Breaking down barriers
We’ve long talked about how to eliminate barriers to playing tennis. Our sport can be expensive, difficult to access, and while many of us have found lifelong friends through the game, it can sometimes be hard to pick up the sport if you do not know someone who plays.
COVID-19, though, affects all of us—it knows no barriers, continuing to cause businesses and communities to close, halting all sports and play. So how do we battle through? We come together.
We—as coaches, teachers, volunteers, parents and fans of the game—now have to unite if we are going to make tennis better than it was. It is our time to put individual desires and agendas aside and re-evaluate what is best for growing our sport.
Instead of competing against one another, imagine if we linked arms in each city and designed a strategy that can bring new faces to the courts. For instance, for those programs that have the means to obtaining equipment, what if they were able to donate racquets and balls to other programs that may not be as fortunate, to help jumpstart the sport throughout an even wider area of the community.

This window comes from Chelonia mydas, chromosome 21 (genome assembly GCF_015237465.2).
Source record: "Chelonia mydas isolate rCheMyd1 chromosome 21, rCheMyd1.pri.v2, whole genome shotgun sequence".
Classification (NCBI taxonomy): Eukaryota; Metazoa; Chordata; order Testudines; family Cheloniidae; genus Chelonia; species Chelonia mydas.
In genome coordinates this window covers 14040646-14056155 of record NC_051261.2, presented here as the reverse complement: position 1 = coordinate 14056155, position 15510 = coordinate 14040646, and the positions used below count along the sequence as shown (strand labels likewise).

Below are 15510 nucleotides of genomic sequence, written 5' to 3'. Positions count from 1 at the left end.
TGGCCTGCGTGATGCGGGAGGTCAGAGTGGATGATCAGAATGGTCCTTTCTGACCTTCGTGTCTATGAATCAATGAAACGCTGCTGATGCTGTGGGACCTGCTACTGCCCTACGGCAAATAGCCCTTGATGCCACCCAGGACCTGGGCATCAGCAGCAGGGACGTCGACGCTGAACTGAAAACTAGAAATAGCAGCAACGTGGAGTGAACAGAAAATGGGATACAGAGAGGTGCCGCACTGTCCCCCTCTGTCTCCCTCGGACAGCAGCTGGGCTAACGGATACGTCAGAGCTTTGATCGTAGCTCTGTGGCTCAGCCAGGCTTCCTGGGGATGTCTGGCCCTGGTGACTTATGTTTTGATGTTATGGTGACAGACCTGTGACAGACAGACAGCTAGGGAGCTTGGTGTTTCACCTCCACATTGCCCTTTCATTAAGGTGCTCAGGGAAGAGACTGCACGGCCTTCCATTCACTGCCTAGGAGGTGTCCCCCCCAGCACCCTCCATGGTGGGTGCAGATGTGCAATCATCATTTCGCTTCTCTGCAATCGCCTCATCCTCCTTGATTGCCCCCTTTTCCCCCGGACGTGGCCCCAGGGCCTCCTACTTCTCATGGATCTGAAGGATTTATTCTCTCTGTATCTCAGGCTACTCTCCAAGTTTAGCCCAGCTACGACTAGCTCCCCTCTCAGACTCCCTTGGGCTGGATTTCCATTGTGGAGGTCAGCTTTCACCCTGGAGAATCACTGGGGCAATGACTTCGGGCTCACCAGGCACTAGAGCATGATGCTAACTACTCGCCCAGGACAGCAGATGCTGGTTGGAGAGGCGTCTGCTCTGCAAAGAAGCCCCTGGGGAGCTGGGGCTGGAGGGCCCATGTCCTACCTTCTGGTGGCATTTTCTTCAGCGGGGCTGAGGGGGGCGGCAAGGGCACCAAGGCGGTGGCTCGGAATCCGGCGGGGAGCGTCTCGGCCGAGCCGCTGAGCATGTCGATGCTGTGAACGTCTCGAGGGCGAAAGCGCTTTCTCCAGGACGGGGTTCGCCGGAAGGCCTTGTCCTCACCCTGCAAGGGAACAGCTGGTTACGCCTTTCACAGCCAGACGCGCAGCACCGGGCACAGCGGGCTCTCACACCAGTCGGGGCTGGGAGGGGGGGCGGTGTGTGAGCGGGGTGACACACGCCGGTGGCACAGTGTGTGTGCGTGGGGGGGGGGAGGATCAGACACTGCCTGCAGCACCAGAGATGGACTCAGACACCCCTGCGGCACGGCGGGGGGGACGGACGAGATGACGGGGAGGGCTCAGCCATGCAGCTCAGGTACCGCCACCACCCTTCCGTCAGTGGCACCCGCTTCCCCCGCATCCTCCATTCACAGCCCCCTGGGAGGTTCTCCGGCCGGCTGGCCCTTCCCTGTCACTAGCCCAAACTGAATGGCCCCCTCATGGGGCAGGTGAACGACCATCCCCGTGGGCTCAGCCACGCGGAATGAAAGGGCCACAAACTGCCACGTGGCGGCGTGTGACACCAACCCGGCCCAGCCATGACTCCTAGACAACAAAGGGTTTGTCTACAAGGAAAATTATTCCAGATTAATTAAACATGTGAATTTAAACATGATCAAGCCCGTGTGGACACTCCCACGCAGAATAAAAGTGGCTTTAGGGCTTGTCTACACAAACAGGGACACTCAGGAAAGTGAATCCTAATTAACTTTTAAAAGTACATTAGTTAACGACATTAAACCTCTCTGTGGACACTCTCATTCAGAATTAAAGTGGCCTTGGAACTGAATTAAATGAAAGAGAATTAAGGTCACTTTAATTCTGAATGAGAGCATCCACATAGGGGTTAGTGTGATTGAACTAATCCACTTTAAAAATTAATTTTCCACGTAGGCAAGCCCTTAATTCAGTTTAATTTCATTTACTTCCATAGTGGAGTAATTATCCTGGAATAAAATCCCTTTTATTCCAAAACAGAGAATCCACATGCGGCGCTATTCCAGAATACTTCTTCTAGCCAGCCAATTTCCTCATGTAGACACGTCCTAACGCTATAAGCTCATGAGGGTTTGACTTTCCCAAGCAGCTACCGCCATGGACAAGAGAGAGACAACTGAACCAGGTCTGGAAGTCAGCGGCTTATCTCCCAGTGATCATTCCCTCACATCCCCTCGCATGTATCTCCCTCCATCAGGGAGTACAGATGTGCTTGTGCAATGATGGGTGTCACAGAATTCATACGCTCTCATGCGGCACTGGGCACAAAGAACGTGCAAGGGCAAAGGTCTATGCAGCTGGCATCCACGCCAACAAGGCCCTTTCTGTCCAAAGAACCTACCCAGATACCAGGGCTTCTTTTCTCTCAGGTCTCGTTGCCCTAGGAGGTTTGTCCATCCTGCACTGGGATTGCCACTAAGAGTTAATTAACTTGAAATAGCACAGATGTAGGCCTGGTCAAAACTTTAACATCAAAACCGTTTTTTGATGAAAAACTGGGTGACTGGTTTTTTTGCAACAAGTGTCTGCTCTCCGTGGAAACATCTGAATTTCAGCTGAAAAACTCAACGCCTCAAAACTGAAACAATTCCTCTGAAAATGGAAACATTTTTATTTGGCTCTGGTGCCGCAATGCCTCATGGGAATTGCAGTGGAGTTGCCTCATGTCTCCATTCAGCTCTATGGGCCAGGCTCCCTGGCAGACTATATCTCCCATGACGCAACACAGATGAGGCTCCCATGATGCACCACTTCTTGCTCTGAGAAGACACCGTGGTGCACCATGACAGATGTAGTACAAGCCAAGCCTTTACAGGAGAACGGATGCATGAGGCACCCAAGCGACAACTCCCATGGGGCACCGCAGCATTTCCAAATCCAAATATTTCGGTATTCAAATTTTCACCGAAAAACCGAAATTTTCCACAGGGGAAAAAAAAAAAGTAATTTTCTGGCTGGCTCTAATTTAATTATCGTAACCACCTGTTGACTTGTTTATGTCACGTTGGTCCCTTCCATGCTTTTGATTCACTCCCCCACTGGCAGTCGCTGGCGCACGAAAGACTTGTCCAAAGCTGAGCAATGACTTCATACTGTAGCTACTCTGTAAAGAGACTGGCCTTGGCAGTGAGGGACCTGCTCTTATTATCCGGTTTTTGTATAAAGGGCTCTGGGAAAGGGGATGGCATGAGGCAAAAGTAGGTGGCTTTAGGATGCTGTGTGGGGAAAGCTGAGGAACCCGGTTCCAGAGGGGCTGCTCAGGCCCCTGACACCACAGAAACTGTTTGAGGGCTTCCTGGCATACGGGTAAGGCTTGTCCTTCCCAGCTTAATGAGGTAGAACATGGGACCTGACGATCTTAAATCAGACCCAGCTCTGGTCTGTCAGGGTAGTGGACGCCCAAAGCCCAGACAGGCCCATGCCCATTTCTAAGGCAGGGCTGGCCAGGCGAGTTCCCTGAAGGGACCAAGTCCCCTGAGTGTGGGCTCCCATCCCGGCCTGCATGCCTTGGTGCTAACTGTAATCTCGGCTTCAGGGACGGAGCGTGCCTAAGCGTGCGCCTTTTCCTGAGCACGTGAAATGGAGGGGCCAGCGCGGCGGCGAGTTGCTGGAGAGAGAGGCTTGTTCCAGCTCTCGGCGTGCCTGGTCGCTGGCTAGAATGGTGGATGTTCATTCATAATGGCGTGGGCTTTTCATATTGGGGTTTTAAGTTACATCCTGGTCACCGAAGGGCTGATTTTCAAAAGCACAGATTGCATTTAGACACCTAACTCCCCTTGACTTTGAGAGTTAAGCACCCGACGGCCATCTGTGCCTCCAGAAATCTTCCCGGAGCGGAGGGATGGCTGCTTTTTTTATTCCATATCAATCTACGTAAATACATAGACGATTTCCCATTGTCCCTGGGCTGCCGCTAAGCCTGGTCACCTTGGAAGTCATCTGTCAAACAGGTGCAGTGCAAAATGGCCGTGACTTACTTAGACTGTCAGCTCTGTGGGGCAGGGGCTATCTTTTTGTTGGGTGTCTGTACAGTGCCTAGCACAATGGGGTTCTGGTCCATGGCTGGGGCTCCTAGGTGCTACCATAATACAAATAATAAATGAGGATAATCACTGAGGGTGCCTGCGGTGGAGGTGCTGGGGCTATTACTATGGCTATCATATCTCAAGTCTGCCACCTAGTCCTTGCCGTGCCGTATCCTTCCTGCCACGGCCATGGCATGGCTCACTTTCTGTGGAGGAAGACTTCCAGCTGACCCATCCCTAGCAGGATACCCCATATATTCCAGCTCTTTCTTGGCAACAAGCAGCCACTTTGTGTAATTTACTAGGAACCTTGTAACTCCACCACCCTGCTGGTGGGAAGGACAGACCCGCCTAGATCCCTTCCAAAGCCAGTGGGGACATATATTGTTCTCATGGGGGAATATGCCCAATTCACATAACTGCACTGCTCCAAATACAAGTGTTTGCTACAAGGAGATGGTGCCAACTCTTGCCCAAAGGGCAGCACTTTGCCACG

Coming together like this can bring health and happiness back into our communities. But also, as one force, it will make us all stronger.
No matter where we coach and play, we all respect the game and want it to thrive. As tragic as this pandemic is, the time has come to put aside differences in coaching styles and methodologies and open our arms to one another to save our sport.
Leah Friedman is the USTA’s National Manager, Net Generation.
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